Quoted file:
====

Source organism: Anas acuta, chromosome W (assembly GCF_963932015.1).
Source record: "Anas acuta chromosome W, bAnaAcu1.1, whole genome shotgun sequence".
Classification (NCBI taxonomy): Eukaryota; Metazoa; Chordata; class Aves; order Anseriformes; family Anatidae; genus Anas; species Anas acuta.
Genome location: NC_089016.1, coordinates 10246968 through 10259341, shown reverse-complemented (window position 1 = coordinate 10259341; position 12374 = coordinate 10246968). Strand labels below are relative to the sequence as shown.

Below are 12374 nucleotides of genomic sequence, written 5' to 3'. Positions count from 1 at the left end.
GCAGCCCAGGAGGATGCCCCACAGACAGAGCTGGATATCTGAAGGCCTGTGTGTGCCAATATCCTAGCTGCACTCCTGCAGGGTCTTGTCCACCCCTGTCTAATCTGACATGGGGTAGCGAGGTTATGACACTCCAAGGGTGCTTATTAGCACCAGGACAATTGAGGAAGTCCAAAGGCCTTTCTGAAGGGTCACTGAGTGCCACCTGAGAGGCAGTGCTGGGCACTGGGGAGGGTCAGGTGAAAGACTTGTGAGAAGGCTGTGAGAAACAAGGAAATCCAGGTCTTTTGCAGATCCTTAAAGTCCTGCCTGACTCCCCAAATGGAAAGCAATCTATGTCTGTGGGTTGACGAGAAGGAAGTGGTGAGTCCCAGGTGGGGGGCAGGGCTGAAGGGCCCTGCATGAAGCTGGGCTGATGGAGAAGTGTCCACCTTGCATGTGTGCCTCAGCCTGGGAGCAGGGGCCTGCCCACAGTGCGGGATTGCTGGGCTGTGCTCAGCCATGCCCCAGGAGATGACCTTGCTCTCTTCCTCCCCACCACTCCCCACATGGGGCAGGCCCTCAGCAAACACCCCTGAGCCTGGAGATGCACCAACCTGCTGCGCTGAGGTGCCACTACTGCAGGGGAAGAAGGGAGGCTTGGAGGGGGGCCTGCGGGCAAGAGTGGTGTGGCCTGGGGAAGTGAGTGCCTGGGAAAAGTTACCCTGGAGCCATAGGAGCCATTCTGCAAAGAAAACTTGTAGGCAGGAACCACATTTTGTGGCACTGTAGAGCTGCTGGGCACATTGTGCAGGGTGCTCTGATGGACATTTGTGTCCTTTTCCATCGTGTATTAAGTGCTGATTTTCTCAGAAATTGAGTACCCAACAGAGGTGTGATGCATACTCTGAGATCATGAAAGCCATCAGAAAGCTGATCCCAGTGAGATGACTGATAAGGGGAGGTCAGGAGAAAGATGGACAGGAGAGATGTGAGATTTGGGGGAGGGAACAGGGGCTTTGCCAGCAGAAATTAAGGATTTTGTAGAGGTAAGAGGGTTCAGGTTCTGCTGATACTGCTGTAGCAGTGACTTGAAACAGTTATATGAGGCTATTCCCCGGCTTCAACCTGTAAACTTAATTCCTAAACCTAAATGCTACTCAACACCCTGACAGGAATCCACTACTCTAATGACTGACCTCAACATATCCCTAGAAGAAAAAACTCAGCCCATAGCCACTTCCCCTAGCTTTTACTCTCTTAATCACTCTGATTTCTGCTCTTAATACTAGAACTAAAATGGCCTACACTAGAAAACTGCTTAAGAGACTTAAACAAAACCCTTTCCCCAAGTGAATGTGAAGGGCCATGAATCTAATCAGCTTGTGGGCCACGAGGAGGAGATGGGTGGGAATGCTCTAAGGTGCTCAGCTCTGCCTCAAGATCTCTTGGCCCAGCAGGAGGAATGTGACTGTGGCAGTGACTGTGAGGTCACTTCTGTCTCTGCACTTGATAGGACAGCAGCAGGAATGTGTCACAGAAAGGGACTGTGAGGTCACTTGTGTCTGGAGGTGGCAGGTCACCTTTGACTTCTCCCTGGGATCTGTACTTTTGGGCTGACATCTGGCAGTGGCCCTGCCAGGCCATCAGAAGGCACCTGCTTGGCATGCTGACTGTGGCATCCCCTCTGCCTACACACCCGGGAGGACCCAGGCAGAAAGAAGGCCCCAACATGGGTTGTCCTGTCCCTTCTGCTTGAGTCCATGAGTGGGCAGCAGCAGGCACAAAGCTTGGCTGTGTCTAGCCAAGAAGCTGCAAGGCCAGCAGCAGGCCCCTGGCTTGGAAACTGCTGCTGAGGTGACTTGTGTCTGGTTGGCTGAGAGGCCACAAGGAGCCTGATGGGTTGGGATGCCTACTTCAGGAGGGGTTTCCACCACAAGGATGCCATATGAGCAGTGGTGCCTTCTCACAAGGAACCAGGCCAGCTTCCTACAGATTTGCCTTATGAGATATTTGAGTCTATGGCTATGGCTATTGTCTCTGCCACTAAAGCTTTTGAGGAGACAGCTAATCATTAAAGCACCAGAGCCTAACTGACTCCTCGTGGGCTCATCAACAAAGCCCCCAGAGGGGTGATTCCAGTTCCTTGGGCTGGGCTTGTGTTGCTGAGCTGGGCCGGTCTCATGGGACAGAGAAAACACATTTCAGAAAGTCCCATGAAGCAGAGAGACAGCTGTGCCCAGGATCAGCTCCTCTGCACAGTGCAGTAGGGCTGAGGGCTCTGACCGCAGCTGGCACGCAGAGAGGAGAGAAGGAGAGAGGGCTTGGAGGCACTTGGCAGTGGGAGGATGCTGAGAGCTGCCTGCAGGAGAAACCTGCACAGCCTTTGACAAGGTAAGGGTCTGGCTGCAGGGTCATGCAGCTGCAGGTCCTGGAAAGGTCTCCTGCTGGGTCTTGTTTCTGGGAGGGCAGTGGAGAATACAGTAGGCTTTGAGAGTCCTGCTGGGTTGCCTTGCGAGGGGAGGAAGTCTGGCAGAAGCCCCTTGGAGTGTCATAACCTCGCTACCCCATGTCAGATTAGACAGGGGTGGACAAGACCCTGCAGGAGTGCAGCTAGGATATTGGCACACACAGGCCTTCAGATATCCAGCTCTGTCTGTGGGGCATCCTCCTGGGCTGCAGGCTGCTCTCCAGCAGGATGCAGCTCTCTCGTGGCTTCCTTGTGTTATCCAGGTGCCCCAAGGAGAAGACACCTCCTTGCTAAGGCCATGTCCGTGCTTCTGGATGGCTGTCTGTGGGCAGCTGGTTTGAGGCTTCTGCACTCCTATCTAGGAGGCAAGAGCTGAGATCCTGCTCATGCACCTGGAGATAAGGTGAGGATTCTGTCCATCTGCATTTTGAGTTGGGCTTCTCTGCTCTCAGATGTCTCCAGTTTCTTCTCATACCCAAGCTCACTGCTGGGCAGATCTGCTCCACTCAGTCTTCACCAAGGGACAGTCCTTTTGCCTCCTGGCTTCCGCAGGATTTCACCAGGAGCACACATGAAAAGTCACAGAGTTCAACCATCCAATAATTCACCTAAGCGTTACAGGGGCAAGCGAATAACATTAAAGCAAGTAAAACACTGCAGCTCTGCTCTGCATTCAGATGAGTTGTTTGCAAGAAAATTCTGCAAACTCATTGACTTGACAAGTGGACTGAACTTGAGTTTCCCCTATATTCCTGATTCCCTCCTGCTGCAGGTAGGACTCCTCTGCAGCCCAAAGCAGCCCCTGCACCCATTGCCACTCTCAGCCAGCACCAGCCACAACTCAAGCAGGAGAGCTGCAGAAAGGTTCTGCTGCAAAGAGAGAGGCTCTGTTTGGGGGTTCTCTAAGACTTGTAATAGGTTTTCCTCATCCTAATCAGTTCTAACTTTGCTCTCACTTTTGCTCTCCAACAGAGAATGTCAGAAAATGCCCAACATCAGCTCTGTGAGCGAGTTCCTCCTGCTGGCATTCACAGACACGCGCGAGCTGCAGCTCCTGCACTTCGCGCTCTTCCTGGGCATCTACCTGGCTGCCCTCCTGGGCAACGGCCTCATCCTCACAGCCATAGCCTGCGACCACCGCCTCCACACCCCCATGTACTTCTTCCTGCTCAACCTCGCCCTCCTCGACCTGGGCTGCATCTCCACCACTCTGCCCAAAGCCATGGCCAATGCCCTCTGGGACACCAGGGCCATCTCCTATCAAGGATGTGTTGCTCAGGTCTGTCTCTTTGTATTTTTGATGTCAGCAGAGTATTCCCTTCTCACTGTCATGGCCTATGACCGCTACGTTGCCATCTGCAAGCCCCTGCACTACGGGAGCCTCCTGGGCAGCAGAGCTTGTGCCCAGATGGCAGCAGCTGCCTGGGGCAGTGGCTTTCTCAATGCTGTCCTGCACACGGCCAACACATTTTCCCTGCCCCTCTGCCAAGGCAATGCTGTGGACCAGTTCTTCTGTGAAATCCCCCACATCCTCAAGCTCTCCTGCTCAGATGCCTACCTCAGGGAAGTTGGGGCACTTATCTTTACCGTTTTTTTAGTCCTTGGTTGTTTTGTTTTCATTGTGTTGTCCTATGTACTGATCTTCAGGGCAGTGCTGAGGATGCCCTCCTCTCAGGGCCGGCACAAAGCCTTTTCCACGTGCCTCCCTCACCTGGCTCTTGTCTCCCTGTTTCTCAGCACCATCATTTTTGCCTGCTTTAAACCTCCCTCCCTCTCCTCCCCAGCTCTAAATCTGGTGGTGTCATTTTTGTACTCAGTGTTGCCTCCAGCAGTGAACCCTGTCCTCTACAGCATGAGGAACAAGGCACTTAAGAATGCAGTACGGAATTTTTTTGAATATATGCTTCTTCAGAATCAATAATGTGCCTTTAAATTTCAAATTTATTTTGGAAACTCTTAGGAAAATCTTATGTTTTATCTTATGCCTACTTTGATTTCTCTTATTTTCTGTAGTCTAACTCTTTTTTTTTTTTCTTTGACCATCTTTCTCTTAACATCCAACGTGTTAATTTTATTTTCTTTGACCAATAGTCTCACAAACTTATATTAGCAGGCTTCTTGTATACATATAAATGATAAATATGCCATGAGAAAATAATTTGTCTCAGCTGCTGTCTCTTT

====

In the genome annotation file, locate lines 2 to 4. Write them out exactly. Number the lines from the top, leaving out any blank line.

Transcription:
Source record: "Anas acuta chromosome W, bAnaAcu1.1, whole genome shotgun sequence".
Classification (NCBI taxonomy): Eukaryota; Metazoa; Chordata; class Aves; order Anseriformes; family Anatidae; genus Anas; species Anas acuta.
Genome location: NC_089016.1, coordinates 10246968 through 10259341, shown reverse-complemented (window position 1 = coordinate 10259341; position 12374 = coordinate 10246968). Strand labels below are relative to the sequence as shown.